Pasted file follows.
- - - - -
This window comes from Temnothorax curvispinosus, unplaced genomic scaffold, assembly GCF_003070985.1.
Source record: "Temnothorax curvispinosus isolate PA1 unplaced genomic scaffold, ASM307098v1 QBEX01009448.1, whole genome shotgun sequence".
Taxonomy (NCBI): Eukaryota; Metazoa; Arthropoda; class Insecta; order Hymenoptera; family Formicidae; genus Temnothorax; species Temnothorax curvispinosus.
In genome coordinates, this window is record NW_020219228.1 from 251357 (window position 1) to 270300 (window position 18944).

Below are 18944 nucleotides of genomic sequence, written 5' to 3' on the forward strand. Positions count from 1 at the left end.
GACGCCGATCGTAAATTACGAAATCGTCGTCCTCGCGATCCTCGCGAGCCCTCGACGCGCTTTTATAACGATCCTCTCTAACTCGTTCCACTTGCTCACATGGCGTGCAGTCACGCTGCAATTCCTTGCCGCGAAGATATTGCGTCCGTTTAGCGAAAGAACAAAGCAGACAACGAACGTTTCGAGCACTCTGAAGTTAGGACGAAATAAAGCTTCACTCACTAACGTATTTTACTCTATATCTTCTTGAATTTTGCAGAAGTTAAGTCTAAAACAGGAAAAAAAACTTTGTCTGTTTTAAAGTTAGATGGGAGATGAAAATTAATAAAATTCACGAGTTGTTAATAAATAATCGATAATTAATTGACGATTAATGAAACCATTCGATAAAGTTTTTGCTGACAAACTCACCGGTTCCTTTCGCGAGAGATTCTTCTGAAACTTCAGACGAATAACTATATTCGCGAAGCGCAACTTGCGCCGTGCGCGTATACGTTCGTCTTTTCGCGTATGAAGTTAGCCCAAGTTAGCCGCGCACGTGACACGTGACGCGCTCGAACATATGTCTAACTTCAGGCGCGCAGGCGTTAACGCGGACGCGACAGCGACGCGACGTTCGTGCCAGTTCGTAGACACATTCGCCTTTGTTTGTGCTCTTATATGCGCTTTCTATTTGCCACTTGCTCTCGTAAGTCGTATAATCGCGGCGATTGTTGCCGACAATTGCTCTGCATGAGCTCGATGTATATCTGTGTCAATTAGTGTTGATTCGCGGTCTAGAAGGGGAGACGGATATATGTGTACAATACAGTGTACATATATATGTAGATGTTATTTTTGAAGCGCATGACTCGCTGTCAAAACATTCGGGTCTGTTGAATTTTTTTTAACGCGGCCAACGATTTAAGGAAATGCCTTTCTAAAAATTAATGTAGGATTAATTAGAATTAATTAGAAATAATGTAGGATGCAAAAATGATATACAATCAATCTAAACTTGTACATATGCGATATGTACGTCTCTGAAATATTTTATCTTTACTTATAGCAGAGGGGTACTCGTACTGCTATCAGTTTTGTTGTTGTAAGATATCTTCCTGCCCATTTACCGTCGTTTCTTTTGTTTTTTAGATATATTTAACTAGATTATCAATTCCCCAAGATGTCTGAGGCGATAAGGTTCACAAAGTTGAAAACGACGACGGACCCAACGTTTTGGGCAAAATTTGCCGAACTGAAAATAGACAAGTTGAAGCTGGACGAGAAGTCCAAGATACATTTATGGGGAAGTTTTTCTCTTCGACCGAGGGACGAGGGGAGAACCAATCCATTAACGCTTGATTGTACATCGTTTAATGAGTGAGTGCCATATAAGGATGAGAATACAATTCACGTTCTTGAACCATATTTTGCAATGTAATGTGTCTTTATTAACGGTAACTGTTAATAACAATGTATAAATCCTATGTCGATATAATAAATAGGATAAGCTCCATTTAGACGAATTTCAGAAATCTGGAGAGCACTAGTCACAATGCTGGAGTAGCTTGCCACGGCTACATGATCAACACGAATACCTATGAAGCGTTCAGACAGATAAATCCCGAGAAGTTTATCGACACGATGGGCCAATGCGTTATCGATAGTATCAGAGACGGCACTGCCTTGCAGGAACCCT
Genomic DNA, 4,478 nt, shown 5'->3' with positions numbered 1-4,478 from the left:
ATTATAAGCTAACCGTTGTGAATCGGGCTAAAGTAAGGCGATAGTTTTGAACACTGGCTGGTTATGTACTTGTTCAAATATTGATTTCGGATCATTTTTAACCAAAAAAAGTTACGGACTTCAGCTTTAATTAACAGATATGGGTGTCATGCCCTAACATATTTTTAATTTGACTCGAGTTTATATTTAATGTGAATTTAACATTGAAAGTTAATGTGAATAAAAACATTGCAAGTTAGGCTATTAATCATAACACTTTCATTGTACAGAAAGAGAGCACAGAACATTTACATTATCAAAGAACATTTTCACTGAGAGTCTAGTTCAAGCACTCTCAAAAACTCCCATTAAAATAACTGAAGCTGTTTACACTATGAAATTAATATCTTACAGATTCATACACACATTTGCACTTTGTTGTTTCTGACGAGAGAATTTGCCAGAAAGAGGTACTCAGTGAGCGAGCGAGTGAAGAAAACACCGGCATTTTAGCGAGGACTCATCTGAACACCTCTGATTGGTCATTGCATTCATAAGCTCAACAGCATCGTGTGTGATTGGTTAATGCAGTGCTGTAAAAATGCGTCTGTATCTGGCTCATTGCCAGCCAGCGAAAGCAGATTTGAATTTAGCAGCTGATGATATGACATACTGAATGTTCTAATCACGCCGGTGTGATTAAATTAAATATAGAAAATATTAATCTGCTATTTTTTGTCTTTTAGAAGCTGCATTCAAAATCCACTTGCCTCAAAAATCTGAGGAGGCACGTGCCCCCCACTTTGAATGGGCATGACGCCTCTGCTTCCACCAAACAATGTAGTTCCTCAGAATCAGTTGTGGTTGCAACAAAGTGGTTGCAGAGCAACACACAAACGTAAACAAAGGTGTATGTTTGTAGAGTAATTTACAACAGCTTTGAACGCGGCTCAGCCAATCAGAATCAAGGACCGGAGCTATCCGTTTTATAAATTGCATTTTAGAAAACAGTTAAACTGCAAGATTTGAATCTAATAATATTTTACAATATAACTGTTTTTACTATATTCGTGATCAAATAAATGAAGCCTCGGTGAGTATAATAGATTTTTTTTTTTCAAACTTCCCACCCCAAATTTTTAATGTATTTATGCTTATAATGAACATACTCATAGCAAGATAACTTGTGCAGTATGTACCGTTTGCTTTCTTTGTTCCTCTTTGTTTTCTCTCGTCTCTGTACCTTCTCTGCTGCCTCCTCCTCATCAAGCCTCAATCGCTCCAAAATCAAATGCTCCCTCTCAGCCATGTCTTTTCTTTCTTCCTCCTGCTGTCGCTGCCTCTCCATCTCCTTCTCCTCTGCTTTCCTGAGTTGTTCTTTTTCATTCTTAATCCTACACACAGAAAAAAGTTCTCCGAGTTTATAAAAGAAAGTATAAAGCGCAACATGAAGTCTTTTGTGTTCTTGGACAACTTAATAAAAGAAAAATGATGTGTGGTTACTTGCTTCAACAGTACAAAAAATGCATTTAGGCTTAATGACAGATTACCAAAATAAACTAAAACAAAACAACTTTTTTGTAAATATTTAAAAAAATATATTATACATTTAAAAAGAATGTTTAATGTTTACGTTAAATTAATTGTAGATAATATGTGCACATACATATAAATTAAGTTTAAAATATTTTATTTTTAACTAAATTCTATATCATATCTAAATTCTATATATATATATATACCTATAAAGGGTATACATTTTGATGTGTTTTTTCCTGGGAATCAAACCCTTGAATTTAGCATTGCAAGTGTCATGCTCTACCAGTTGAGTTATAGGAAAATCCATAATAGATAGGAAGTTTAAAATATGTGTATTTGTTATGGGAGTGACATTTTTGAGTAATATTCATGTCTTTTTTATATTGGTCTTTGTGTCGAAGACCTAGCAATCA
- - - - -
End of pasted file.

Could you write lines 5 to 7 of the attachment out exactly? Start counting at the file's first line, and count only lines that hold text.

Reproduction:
Below are 18944 nucleotides of genomic sequence, written 5' to 3' on the forward strand. Positions count from 1 at the left end.
GACGCCGATCGTAAATTACGAAATCGTCGTCCTCGCGATCCTCGCGAGCCCTCGACGCGCTTTTATAACGATCCTCTCTAACTCGTTCCACTTGCTCACATGGCGTGCAGTCACGCTGCAATTCCTTGCCGCGAAGATATTGCGTCCGTTTAGCGAAAGAACAAAGCAGACAACGAACGTTTCGAGCACTCTGAAGTTAGGACGAAATAAAGCTTCACTCACTAACGTATTTTACTCTATATCTTCTTGAATTTTGCAGAAGTTAAGTCTAAAACAGGAAAAAAAACTTTGTCTGTTTTAAAGTTAGATGGGAGATGAAAATTAATAAAATTCACGAGTTGTTAATAAATAATCGATAATTAATTGACGATTAATGAAACCATTCGATAAAGTTTTTGCTGACAAACTCACCGGTTCCTTTCGCGAGAGATTCTTCTGAAACTTCAGACGAATAACTATATTCGCGAAGCGCAACTTGCGCCGTGCGCGTATACGTTCGTCTTTTCGCGTATGAAGTTAGCCCAAGTTAGCCGCGCACGTGACACGTGACGCGCTCGAACATATGTCTAACTTCAGGCGCGCAGGCGTTAACGCGGACGCGACAGCGACGCGACGTTCGTGCCAGTTCGTAGACACATTCGCCTTTGTTTGTGCTCTTATATGCGCTTTCTATTTGCCACTTGCTCTCGTAAGTCGTATAATCGCGGCGATTGTTGCCGACAATTGCTCTGCATGAGCTCGATGTATATCTGTGTCAATTAGTGTTGATTCGCGGTCTAGAAGGGGAGACGGATATATGTGTACAATACAGTGTACATATATATGTAGATGTTATTTTTGAAGCGCATGACTCGCTGTCAAAACATTCGGGTCTGTTGAATTTTTTTTAACGCGGCCAACGATTTAAGGAAATGCCTTTCTAAAAATTAATGTAGGATTAATTAGAATTAATTAGAAATAATGTAGGATGCAAAAATGATATACAATCAATCTAAACTTGTACATATGCGATATGTACGTCTCTGAAATATTTTATCTTTACTTATAGCAGAGGGGTACTCGTACTGCTATCAGTTTTGTTGTTGTAAGATATCTTCCTGCCCATTTACCGTCGTTTCTTTTGTTTTTTAGATATATTTAACTAGATTATCAATTCCCCAAGATGTCTGAGGCGATAAGGTTCACAAAGTTGAAAACGACGACGGACCCAACGTTTTGGGCAAAATTTGCCGAACTGAAAATAGACAAGTTGAAGCTGGACGAGAAGTCCAAGATACATTTATGGGGAAGTTTTTCTCTTCGACCGAGGGACGAGGGGAGAACCAATCCATTAACGCTTGATTGTACATCGTTTAATGAGTGAGTGCCATATAAGGATGAGAATACAATTCACGTTCTTGAACCATATTTTGCAATGTAATGTGTCTTTATTAACGGTAACTGTTAATAACAATGTATAAATCCTATGTCGATATAATAAATAGGATAAGCTCCATTTAGACGAATTTCAGAAATCTGGAGAGCACTAGTCACAATGCTGGAGTAGCTTGCCACGGCTACATGATCAACACGAATACCTATGAAGCGTTCAGACAGATAAATCCCGAGAAGTTTATCGACACGATGGGCCAATGCGTTATCGATAGTATCAGAGACGGCACTGCCTTGCAGGAACCCT
Genomic DNA, 4,478 nt, shown 5'->3' with positions numbered 1-4,478 from the left: